AHA 22 – Dr Shino Kany (Broad Institute of MIT and Harvard, Cambridge, MA, US) joins us to discuss the association of genetic risk and outcomes in patients receiving early rhythm control therapy for atrial fibrillation in the EAST-AFNET 4 trial.
EAST-AFNET 4 aimed to compare early rhythm control to usual care amongst patients with a recent diagnosis of atrial fibrillation, randomised in a 1:1 fashion.
1. What was the rationale of EAST AFNET 4?
2. What was the study design and patient population?
3. What were the key findings?
4. What are your take-home messages for clinicians?
5. What further study is needed in this field and where are the knowledge gaps?
Recorded remotely from Cambridge, 2022.
Interviewer: Jordan Rance
Videography: Dan Brent
” – My name’s Shino Kany. I’m a research fellow at the Broad Institute of MIT and Harvard and a cardiovascular fellow at the University of Hamburg. And today we’ll be talking about the genetic substudy of the EAST-AFNET 4 trials.
So the original EAST-AFNET 4 trial showed that early rhythm control in atrial fibrillation patients who have atrial fibrillation for less than one year is associated with a reduced composite outcome of cardiovascular death, stroke, hospitalisation for acute coronary syndrome or heart failure. And we know that atrial fibrillation is a highly heritable disease and we have been using polygenic risk scores to estimate this genetic burden that every one of us has for certain diseases. And we can do the same for atrial fibrillation and stroke. So we wondered what will happen if we look for the genetic risk in those patients and see the association with the outcomes of the trial.
Study Design and Patient Population
So the EAST-AFNET 4 trial enrolled patients who had atrial fibrillation for less than one year to be able to treat basically in the beginning of the disease. Most patients had atrial fibrillation for less than three months, and the design was a one-to-one randomization to early rhythm control, which included antiarrhythmic drugs, catheter ablation, or user care; which was mostly rate control based in terms of severe system, despite optimal rate control, rhythm control was allowed as well, but very, very rarely utilised in that arm of the study. And around 1600 patients gave consent to the biomarker substudy, where we got basically also genetic material that we could then analyse for common variants and estimate polygenic risk score in those patients. So in total, for the genetic sub-study we had 1,567 patients that were included and roughly half and half in each treatment arm, so it was quite balanced still.
So the key findings were we looked at two polygenic risk scores. So one for atrial fibrillation and one for stroke. And for the polygenic risk score for atrial fibrillation we found quite moderate association of that score with recurrent AF in the trial as a time to event analysis. That was to be expected. And for the stroke of polygenic risk score, quite unexpectedly, we found no association with stroke but association with heart failure. And to further validate this finding, which was unusual and unexpected, we also looked at the polygenic risk score for stroke in the UK Biobank. And there we found association with atrial fibrillation, stroke, and heart failure. And those basically validated what we saw and also explained the reasons why we didn’t saw the association with stroke in our trial. The EAST-AFNET 4 trial patient cohort is very, very well treated. Anticoagulation is above 90% in each arm. And in the UK Biobank it isn’t. So in a population that is not anticoagulated, we see a association with stroke with our polygenic risk score.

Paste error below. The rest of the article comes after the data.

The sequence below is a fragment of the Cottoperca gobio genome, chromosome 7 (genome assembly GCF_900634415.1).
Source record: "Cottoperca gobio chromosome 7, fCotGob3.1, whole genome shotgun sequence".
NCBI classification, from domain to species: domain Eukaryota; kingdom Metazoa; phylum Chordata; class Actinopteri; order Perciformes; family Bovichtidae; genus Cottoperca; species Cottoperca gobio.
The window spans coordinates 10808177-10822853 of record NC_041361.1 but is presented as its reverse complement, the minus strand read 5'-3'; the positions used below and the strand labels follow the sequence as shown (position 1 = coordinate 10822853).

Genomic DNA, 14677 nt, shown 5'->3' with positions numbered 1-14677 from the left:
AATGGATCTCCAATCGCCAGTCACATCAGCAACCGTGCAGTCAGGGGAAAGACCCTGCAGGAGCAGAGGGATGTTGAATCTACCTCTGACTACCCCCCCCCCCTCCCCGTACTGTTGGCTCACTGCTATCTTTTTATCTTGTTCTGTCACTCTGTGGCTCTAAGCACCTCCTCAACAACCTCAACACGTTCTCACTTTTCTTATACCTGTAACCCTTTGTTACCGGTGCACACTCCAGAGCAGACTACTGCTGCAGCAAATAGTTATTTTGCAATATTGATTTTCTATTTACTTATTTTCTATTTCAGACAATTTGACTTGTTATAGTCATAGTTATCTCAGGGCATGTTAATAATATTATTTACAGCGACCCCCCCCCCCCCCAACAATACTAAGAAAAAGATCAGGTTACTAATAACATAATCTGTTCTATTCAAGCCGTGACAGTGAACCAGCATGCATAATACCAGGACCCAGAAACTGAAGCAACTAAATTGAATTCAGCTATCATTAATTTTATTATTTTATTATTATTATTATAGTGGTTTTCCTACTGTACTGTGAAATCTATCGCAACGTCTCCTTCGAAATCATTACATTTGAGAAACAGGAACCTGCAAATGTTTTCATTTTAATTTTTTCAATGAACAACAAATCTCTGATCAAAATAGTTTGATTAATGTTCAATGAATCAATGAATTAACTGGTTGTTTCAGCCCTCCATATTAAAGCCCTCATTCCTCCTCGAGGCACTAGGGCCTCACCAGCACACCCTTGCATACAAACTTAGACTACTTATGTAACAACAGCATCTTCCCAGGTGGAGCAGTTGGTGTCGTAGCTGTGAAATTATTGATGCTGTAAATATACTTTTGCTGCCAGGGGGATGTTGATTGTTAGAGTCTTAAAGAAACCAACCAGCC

Take-home Messages for Clinicians
My take home messages are that early rhythm control is effective and safe across the genetic risk spectrum and that polygenic risk scores are only as good as the question that we ask and the tools that we create from them. So basically, that polygenic risk scores that are made in populations that form with no anticoagulation are not as powerful in patients who are anticoagulated. So I think the key messages here that we still have to learn a lot about polygenic risk scores, but atrial fibrillation should probably be treated early in disease history.
Further Study Needed and Knowledge Gaps
So I think one of the major, major problems in cardiovascular science, especially in the genetic field, but also in the clinical field, is the lack of diversity. The polygenic risk scores were made, constructed in European populations and used in a poor European population of the trial. And the reason for that is because we just don’t include enough people from minorities, from other ethnic backgrounds which is a major gap in our current understanding of genetics and the application in clinical care. And what we don’t have, despite the lack of diversity, is a lack of trial data that also includes genetic data. So we can understand the influence of genetics on treatments There are large Biobanks, but we need to do a better job in getting also bio information from our trial populations.”